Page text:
Growcer lead hand Bev Tourangeau
Hydroponics lead hand Bev Tourangeau planting the first crop of lettuce in the Growcer hydroponics operation in Fort Chipewyan. Also pictured is Johnathan Luckhurst, a hydroponics expert working with Greenplanet Energy Analytics to set up and get the operation going.

Last week, Hydroponics Lead Hand Bev Tourangeau planted the first lettuce crop in the Growcer Hydroponics Trailer located right beside the K’ai Tailé Market in Fort Chipewyan

“I find it exciting. It’s good for people to have fresh vegetables,” says Bev of the hydroponics operation. As a seasoned outdoor gardener she does find it very “tight in there,” but that’s because every square inch is used for producing food in any season.

Seedling in hydroponics unit
Seedling in the hydroponics unit.

Bev expects to be harvesting the first fresh lettuce in 4-6 weeks. Fresh produce will be welcomed in this remote northern community.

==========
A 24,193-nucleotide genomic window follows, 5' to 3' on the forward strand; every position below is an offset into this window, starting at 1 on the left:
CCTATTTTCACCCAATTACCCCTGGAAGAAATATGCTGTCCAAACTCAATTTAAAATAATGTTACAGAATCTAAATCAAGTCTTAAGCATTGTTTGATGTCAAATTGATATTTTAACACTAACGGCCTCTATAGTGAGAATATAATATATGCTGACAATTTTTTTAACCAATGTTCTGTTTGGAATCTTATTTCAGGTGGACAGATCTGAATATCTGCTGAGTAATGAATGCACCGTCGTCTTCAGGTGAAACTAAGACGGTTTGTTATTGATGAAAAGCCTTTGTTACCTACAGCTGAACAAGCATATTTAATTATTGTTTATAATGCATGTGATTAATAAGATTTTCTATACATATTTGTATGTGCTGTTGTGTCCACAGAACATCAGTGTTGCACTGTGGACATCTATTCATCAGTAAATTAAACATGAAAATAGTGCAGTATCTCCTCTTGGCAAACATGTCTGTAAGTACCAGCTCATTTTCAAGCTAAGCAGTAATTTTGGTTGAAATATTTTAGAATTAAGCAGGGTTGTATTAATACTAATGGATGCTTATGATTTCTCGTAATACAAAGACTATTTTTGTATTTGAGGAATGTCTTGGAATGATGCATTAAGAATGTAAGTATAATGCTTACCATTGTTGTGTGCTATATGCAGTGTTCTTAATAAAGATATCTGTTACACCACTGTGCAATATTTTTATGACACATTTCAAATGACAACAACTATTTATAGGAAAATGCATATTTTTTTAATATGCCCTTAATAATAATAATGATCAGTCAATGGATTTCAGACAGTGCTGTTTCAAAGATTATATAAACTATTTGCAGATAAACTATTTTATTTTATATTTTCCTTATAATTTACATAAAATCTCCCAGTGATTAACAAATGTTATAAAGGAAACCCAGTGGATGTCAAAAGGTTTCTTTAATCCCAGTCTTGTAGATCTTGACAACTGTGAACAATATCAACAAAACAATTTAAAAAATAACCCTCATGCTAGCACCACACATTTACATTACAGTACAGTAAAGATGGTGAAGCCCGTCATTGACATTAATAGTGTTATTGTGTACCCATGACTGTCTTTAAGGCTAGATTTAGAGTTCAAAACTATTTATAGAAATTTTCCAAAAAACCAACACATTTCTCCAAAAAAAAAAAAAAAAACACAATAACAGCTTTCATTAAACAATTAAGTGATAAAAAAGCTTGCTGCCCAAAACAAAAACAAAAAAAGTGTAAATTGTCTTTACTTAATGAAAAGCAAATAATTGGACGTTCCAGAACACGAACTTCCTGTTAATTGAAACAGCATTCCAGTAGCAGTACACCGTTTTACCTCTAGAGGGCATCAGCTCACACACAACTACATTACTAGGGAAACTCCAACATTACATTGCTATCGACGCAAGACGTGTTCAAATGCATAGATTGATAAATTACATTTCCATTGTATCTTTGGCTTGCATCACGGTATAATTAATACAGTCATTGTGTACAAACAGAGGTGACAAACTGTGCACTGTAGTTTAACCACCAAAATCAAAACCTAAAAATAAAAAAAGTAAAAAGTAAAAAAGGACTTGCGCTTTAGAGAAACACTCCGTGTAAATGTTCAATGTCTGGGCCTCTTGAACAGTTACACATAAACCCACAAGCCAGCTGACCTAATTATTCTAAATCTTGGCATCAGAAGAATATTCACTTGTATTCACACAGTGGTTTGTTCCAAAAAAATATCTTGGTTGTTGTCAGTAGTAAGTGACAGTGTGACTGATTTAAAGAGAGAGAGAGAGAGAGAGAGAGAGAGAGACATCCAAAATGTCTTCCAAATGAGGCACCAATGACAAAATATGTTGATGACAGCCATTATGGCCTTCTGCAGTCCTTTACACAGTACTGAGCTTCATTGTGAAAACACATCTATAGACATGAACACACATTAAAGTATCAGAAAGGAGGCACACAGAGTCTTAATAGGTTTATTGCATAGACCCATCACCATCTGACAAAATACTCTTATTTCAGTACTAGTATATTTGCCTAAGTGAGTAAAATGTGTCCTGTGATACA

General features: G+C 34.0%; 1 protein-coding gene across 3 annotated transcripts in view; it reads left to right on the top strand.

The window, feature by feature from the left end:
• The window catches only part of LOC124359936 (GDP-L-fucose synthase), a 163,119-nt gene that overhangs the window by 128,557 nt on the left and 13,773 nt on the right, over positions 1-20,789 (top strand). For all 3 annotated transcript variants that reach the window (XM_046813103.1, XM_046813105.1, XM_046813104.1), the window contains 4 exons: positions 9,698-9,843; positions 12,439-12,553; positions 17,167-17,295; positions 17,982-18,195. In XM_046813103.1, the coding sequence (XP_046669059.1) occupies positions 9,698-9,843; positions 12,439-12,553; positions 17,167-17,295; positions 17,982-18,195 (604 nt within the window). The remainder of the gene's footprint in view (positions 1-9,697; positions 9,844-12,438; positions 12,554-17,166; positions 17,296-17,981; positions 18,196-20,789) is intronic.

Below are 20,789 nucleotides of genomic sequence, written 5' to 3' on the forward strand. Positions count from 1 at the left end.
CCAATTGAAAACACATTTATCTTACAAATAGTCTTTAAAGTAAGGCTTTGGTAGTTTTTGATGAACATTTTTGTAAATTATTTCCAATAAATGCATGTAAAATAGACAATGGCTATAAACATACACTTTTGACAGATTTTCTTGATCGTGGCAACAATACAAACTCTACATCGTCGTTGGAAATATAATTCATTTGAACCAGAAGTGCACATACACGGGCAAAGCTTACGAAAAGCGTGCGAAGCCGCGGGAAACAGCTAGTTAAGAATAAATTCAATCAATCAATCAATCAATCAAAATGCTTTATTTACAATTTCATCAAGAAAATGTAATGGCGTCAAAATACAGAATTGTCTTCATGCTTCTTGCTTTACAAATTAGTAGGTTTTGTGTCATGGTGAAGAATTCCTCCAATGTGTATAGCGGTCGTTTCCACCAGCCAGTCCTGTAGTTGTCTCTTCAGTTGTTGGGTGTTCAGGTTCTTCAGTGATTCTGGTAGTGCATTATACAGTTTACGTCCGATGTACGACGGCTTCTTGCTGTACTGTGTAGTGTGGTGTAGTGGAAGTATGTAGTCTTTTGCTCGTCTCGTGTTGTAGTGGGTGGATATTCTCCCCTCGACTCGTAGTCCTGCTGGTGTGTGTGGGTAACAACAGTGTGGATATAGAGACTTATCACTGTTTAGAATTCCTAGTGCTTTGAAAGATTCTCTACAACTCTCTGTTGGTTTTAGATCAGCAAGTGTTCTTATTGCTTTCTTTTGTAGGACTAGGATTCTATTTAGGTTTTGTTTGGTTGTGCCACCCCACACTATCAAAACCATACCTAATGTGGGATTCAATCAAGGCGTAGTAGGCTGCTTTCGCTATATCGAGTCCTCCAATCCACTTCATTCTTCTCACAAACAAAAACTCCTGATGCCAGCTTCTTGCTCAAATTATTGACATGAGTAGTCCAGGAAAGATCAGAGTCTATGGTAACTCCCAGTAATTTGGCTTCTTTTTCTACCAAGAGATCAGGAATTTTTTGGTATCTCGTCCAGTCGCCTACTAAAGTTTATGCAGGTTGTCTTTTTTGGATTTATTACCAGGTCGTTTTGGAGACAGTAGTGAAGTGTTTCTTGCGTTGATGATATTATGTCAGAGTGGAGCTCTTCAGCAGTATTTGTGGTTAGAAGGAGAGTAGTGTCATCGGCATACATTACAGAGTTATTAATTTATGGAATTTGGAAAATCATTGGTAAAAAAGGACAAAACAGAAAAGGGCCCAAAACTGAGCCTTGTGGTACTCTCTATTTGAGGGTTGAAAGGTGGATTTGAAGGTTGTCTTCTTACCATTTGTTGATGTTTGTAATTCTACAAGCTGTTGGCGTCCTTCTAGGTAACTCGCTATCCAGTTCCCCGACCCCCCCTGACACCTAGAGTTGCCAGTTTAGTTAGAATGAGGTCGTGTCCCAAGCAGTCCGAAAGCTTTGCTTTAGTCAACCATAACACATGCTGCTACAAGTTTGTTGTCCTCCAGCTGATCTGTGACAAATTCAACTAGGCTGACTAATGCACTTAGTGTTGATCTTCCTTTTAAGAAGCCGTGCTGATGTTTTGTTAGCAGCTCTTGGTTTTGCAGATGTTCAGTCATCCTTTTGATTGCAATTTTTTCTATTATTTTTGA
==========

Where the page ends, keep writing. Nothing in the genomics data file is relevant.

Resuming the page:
The purpose of the hydroponics operations is to test the idea of local food production, train staff and learn about using hydroponics to grow and market different fresh crops.

It all started as an opportunity identified in the Athabasca Chipewyan First Nations’ (ACFN) Community Energy Plan. The idea is to create food security by producing local food. Part of the idea is to use modern high-tech growing systems while honouring and continuing traditional harvesting of wild foods and traditional gardening.

The big vision is to explore the possibility of expanding local food production by creating the Sustainable Food Production Centre possibly in the old fish plant on the waterfront. The idea of integrating fish farming is also being explored.

At this early stage Bev is busy training her already green-thumb to learn the ins and outs of hydroponics. Watch for the first fresh local lettuce to appear at the K’ai Tailé Market in Fort Chipewyan in late November.